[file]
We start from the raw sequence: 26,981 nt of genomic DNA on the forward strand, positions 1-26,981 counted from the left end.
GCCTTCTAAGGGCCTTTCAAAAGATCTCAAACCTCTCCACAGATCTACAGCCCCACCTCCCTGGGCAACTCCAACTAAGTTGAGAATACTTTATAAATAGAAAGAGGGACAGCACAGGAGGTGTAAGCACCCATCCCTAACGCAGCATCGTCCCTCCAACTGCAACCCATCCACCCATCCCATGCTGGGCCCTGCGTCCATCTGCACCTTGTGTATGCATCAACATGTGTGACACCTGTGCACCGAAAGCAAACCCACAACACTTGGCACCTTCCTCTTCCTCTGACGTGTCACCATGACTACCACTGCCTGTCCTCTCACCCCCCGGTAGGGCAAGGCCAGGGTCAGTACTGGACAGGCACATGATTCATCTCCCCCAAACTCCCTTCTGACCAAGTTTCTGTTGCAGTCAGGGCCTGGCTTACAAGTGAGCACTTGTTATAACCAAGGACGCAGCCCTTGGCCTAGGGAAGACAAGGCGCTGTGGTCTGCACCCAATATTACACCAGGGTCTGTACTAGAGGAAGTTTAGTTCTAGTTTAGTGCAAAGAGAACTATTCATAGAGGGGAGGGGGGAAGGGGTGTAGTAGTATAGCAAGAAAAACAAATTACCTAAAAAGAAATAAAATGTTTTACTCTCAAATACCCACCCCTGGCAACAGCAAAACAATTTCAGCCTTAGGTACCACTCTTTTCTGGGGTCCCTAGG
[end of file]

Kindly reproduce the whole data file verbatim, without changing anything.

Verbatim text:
We start from the raw sequence: 26,981 nt of genomic DNA on the forward strand, positions 1-26,981 counted from the left end.
GCCTTCTAAGGGCCTTTCAAAAGATCTCAAACCTCTCCACAGATCTACAGCCCCACCTCCCTGGGCAACTCCAACTAAGTTGAGAATACTTTATAAATAGAAAGAGGGACAGCACAGGAGGTGTAAGCACCCATCCCTAACGCAGCATCGTCCCTCCAACTGCAACCCATCCACCCATCCCATGCTGGGCCCTGCGTCCATCTGCACCTTGTGTATGCATCAACATGTGTGACACCTGTGCACCGAAAGCAAACCCACAACACTTGGCACCTTCCTCTTCCTCTGACGTGTCACCATGACTACCACTGCCTGTCCTCTCACCCCCCGGTAGGGCAAGGCCAGGGTCAGTACTGGACAGGCACATGATTCATCTCCCCCAAACTCCCTTCTGACCAAGTTTCTGTTGCAGTCAGGGCCTGGCTTACAAGTGAGCACTTGTTATAACCAAGGACGCAGCCCTTGGCCTAGGGAAGACAAGGCGCTGTGGTCTGCACCCAATATTACACCAGGGTCTGTACTAGAGGAAGTTTAGTTCTAGTTTAGTGCAAAGAGAACTATTCATAGAGGGGAGGGGGGAAGGGGTGTAGTAGTATAGCAAGAAAAACAAATTACCTAAAAAGAAATAAAATGTTTTACTCTCAAATACCCACCCCTGGCAACAGCAAAACAATTTCAGCCTTAGGTACCACTCTTTTCTGGGGTCCCTAGG